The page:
To underscore the dangerousness of using opioids in combination with cocaine, consider the study that showed that between 2011 and 2018, the prevalence of cocaine use rose only modestly, about 5.1% annually; however, cocaine overdose fatality rose dramatically after 2012, about 26.5% annually. The study authors largely attribute the dramatic increases in cocaine-involved overdose mortality to the involvement of opioids, especially synthetic opioids such as fentanyl.11 This is still true today. In 2020, synthetic opioids were involved in more than three quarters of fatal cocaine overdoses.2 Polysubstance use ultimately increases the risk of overdose, either intentionally or unintentionally, due to both drug interactions (as with alcohol) and by the effects of one drug exacerbating or masking the effects of another drug, as with opioids.12
Treatment for Cocaine Addiction
It can feel overwhelming when a loved one is addicted to cocaine. The first step to getting them appropriate care is helping them find professional treatment. To get started, read about family resources for addiction available at River Oaks Treatment Center.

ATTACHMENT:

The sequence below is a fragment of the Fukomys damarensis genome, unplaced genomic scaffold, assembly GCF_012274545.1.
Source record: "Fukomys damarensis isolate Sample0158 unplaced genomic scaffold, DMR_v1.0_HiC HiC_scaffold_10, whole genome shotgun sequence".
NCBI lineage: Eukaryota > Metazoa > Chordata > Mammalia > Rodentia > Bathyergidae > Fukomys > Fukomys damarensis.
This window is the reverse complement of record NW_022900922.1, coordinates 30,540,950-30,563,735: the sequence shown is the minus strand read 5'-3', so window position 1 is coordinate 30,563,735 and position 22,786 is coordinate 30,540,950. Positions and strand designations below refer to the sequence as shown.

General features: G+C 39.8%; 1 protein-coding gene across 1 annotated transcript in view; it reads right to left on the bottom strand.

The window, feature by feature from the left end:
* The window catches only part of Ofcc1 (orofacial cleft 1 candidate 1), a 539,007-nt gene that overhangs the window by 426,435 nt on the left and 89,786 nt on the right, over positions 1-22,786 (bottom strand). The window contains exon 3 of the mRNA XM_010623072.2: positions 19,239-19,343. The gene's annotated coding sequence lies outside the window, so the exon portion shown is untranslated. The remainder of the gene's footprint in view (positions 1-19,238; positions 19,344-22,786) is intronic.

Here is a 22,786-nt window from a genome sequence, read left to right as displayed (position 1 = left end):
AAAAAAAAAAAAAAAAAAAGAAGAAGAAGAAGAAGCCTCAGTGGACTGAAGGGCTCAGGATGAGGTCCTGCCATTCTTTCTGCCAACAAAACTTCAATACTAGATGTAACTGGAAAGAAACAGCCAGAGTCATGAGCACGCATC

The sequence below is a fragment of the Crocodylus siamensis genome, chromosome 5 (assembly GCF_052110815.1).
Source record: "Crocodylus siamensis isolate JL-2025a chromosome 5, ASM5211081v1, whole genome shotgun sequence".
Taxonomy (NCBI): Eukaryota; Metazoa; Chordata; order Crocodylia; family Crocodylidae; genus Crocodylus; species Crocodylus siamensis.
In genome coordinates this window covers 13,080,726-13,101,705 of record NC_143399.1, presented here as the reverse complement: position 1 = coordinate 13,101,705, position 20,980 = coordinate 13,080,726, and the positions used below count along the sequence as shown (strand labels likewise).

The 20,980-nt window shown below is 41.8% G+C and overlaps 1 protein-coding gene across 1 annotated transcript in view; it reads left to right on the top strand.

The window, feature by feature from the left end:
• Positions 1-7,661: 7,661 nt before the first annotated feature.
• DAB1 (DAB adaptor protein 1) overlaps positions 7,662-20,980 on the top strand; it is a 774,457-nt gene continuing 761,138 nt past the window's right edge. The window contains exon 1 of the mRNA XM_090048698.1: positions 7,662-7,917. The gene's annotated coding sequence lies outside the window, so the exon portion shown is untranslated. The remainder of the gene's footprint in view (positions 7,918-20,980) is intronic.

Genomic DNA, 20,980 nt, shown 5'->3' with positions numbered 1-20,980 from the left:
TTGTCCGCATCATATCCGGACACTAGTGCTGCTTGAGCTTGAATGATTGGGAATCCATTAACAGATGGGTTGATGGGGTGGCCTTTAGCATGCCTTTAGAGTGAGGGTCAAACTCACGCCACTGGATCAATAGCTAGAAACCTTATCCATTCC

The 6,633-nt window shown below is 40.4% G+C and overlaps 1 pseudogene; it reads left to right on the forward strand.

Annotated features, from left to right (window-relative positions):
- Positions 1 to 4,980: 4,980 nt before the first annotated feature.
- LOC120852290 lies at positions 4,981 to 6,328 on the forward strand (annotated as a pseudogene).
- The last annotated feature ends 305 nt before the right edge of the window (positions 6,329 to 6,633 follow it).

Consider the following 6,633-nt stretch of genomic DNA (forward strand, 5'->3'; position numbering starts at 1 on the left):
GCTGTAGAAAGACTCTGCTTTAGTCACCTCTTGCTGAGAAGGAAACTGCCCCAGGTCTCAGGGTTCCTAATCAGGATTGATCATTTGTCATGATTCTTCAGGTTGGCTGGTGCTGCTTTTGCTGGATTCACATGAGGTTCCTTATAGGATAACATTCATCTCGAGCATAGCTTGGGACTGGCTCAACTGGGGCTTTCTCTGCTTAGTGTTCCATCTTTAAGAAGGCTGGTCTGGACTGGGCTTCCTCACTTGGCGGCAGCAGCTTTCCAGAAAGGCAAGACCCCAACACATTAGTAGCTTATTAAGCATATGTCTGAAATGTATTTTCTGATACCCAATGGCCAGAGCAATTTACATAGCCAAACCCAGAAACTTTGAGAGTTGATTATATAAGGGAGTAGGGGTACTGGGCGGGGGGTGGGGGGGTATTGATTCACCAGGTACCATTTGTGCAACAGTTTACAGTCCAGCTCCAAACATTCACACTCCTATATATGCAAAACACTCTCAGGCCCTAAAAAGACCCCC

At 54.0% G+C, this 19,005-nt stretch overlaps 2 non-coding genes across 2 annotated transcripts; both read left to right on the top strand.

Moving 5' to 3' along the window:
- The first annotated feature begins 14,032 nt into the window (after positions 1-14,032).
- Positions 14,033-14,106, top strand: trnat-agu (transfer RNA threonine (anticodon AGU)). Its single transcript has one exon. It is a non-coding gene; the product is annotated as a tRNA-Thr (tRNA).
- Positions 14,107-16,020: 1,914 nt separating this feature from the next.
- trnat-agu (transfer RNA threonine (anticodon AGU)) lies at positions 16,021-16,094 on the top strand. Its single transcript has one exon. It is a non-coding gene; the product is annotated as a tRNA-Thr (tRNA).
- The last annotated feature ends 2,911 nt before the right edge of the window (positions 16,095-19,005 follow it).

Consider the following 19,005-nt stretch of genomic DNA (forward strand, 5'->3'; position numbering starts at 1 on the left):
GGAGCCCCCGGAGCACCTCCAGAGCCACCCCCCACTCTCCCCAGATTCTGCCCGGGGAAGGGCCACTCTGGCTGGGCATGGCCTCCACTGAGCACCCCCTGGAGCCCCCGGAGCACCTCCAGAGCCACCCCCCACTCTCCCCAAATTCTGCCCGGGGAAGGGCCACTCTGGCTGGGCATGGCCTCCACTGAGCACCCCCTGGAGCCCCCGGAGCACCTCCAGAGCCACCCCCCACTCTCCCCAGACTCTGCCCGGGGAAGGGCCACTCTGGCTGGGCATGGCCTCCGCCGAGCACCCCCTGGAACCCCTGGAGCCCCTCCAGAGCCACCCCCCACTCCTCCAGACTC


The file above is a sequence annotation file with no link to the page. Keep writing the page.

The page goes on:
There are multiple levels of care available, and a thorough assessment by a physician or qualified clinician can help determine which level of care is most appropriate to address each person’s unique, individual needs.
Depending on the severity of a person’s substance use disorder, the following types of treatment can be helpful:
- Medical detox for cocaine: A medically supervised detox can be a safe and comfortable way to manage withdrawal symptoms when discontinuing drug use.13
- Inpatient addiction treatment: Inpatient or residential treatment is for people with moderate to severe substance use disorders or those who will benefit from 24-hour care and supervision.13
- Outpatient drug and alcohol rehab: Outpatient treatment allows for people to receive treatment while continuing to live at home and maintain their daily routines.13
Cocaine Addiction Treatment at River Oaks
Our drug rehab in Tampa, FL has compassionate and knowledgeable admissions navigators available to answer questions, provide information, and help guide you through the rehab admissions process. Some insurance plans cover addiction treatment, but it is important to know the specifics of your individual policy. However, there are many different ways to pay for rehab, even if you don’t have insurance.
It is difficult to confront a loved one who is struggling with addiction, but it is vital to have an open dialogue without judgment and offer help. It could save their life.
Call today to help someone you care about find resources to overcome their battle with addiction. You can also fill out our secure to have you or your loved one’s insurance verified right now.